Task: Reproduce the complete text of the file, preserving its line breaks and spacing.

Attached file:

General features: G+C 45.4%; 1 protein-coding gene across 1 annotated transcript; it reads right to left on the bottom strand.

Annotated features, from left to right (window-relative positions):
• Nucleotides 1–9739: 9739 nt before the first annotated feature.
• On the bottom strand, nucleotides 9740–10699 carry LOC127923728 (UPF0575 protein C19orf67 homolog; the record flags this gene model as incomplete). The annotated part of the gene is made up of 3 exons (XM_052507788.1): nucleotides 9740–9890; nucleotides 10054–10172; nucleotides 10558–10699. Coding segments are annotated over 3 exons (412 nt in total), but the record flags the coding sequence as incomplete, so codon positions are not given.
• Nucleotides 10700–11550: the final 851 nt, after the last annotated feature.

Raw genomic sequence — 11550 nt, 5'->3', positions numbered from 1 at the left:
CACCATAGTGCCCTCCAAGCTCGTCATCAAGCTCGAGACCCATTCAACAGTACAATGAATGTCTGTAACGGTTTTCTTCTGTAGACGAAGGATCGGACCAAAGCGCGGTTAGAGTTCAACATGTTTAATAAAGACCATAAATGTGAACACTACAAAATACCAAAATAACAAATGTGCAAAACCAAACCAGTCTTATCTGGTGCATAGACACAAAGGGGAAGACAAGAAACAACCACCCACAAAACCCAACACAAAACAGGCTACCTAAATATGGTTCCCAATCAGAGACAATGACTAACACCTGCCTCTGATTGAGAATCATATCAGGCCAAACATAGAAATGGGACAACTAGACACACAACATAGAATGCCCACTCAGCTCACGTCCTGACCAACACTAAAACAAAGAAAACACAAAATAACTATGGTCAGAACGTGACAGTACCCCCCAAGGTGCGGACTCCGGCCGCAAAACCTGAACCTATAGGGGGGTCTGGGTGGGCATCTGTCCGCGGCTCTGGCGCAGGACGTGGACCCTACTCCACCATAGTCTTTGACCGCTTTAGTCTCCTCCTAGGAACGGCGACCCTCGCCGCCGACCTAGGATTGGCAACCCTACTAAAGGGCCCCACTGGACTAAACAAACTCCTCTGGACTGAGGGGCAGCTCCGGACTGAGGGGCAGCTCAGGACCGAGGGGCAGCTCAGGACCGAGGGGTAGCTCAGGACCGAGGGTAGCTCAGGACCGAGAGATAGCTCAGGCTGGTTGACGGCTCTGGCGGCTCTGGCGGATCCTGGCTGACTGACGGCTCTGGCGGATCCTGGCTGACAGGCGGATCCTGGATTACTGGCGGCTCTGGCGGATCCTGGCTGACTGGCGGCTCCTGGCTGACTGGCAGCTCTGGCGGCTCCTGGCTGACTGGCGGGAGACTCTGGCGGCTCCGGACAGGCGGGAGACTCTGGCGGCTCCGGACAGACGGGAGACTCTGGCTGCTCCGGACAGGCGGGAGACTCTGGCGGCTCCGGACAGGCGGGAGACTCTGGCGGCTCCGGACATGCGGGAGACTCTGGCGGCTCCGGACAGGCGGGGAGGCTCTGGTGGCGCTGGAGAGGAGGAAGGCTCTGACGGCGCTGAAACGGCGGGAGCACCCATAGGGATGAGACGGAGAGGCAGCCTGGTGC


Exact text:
General features: G+C 45.4%; 1 protein-coding gene across 1 annotated transcript; it reads right to left on the bottom strand.

Annotated features, from left to right (window-relative positions):
• Nucleotides 1–9739: 9739 nt before the first annotated feature.
• On the bottom strand, nucleotides 9740–10699 carry LOC127923728 (UPF0575 protein C19orf67 homolog; the record flags this gene model as incomplete). The annotated part of the gene is made up of 3 exons (XM_052507788.1): nucleotides 9740–9890; nucleotides 10054–10172; nucleotides 10558–10699. Coding segments are annotated over 3 exons (412 nt in total), but the record flags the coding sequence as incomplete, so codon positions are not given.
• Nucleotides 10700–11550: the final 851 nt, after the last annotated feature.

Raw genomic sequence — 11550 nt, 5'->3', positions numbered from 1 at the left:
CACCATAGTGCCCTCCAAGCTCGTCATCAAGCTCGAGACCCATTCAACAGTACAATGAATGTCTGTAACGGTTTTCTTCTGTAGACGAAGGATCGGACCAAAGCGCGGTTAGAGTTCAACATGTTTAATAAAGACCATAAATGTGAACACTACAAAATACCAAAATAACAAATGTGCAAAACCAAACCAGTCTTATCTGGTGCATAGACACAAAGGGGAAGACAAGAAACAACCACCCACAAAACCCAACACAAAACAGGCTACCTAAATATGGTTCCCAATCAGAGACAATGACTAACACCTGCCTCTGATTGAGAATCATATCAGGCCAAACATAGAAATGGGACAACTAGACACACAACATAGAATGCCCACTCAGCTCACGTCCTGACCAACACTAAAACAAAGAAAACACAAAATAACTATGGTCAGAACGTGACAGTACCCCCCAAGGTGCGGACTCCGGCCGCAAAACCTGAACCTATAGGGGGGTCTGGGTGGGCATCTGTCCGCGGCTCTGGCGCAGGACGTGGACCCTACTCCACCATAGTCTTTGACCGCTTTAGTCTCCTCCTAGGAACGGCGACCCTCGCCGCCGACCTAGGATTGGCAACCCTACTAAAGGGCCCCACTGGACTAAACAAACTCCTCTGGACTGAGGGGCAGCTCCGGACTGAGGGGCAGCTCAGGACCGAGGGGCAGCTCAGGACCGAGGGGTAGCTCAGGACCGAGGGTAGCTCAGGACCGAGAGATAGCTCAGGCTGGTTGACGGCTCTGGCGGCTCTGGCGGATCCTGGCTGACTGACGGCTCTGGCGGATCCTGGCTGACAGGCGGATCCTGGATTACTGGCGGCTCTGGCGGATCCTGGCTGACTGGCGGCTCCTGGCTGACTGGCAGCTCTGGCGGCTCCTGGCTGACTGGCGGGAGACTCTGGCGGCTCCGGACAGGCGGGAGACTCTGGCGGCTCCGGACAGACGGGAGACTCTGGCTGCTCCGGACAGGCGGGAGACTCTGGCGGCTCCGGACAGGCGGGAGACTCTGGCGGCTCCGGACATGCGGGAGACTCTGGCGGCTCCGGACAGGCGGGGAGGCTCTGGTGGCGCTGGAGAGGAGGAAGGCTCTGACGGCGCTGAAACGGCGGGAGCACCCATAGGGATGAGACGGAGAGGCAGCCTGGTGC